The Mental Health Parity and Addiction Equity Act is not expected to largely impact the growth rate of employer health care expenditures, according to two new studies from the health care business of Thomson Reuters in partnership with the Substance Abuse and Mental Health Services Administration.
Both studies find the law will not have much of a financial impact on employers because of the small amount of total spending as well as a little use of inpatient and outpatient services. In fact, substance abuse spending has remained a low portion of all costs as it accounts for just 0.4 percent of all health spending in 2009.
Mental health and substance abuse spending also is low, only amounting to 5.2 percent of all health expenditures from 2001 through 2009 or 2.2 percent if psychiatric drug spending is excluded. Of that spending, just 0.3 percent contributed to the growth in total health expenditures with prescription drugs included. That figure drops to 0.1 percent when prescriptions are excluded.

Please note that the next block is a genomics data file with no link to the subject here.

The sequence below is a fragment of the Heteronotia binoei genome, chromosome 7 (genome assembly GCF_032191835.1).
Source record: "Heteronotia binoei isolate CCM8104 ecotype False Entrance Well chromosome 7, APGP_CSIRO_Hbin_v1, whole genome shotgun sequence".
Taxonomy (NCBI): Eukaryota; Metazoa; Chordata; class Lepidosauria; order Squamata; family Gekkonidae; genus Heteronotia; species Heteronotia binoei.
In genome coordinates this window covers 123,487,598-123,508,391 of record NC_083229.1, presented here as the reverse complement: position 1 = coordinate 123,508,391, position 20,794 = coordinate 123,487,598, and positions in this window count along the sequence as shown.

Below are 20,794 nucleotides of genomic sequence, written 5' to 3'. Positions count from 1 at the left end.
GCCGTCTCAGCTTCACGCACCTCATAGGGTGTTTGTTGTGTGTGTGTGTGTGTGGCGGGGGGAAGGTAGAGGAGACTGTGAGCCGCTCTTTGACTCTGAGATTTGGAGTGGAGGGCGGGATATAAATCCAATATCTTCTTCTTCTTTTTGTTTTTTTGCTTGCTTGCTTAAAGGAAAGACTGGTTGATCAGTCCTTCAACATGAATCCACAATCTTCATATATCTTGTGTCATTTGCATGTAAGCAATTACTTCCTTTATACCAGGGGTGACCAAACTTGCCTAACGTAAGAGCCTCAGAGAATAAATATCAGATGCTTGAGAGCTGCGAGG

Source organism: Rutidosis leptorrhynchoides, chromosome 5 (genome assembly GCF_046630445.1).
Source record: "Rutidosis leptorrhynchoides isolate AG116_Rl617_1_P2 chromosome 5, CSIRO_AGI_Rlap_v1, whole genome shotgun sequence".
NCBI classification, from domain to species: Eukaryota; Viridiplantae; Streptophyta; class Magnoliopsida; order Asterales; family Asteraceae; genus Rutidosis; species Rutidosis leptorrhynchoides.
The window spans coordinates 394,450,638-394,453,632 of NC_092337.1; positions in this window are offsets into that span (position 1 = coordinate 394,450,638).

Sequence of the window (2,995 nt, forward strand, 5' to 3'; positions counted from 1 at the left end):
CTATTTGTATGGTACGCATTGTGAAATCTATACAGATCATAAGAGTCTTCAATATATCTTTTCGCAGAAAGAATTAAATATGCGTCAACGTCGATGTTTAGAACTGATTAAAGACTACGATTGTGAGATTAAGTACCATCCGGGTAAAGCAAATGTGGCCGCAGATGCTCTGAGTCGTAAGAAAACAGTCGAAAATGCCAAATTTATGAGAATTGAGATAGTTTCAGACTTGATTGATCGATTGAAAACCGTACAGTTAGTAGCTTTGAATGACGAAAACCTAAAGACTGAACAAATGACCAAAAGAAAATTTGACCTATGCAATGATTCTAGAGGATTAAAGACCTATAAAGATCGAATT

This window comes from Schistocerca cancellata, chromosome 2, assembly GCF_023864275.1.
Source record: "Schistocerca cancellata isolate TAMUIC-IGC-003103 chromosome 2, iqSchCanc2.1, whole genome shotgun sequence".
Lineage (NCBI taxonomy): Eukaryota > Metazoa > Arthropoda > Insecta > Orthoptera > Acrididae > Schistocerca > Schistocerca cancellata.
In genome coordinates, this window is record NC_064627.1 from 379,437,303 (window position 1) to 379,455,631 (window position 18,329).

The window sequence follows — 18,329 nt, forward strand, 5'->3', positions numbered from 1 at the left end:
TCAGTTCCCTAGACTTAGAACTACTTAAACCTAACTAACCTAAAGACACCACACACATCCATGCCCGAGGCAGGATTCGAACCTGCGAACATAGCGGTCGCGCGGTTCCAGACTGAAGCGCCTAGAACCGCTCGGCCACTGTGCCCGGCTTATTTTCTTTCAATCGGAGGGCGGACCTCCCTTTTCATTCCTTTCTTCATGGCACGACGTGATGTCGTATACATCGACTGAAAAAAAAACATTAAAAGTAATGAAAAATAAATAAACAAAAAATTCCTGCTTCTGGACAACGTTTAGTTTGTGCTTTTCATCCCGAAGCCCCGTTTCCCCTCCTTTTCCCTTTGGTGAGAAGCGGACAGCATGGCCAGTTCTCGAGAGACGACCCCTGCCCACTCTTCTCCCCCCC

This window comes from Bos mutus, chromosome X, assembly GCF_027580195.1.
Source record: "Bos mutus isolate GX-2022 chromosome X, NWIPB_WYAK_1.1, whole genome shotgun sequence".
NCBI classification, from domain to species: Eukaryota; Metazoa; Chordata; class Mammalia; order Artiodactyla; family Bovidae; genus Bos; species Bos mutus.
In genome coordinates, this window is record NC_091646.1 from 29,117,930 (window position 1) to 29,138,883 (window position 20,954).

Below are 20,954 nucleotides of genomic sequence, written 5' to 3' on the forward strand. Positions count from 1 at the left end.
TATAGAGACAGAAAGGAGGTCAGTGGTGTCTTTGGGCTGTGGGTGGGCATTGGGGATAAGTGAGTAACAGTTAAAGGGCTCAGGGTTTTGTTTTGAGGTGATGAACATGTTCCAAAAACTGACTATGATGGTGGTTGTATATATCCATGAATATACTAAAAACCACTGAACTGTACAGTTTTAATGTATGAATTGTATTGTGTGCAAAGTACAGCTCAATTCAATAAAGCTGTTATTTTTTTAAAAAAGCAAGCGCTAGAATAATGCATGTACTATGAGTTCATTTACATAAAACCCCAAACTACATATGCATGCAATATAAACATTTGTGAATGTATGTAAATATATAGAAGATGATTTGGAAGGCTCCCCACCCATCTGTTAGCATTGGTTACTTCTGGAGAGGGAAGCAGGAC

"Employers need not be alarmed by the new coverage mandates of the MHPAEA," says Tami L. Mark, Ph.D., the paper's lead author and senior director of Thomson Reuters. "It seems clear, given the relatively low spending on and low intensity of use of mental health and substance abuse services, that the additional cost incurred by employers because of the mandate is likely to be negligible."
The first study, Spending Trends on Substance Abuse Treatment Under Private Employer-Sponsored Insurance 2001–2009, looks at patterns in substance abuse treatment spending as well as use between 2001 and 2009 to define a baseline for evaluating the impacts of recent health policy changes. The second study, Mental Health Spending by Private Insurance: Implications for the Mental Health Parity and Addiction Equity Act, estimates the possible cost implications for employers under the MHPAEA, which requires group health plans cover the same level of benefits of both general and mental health and substance abuse.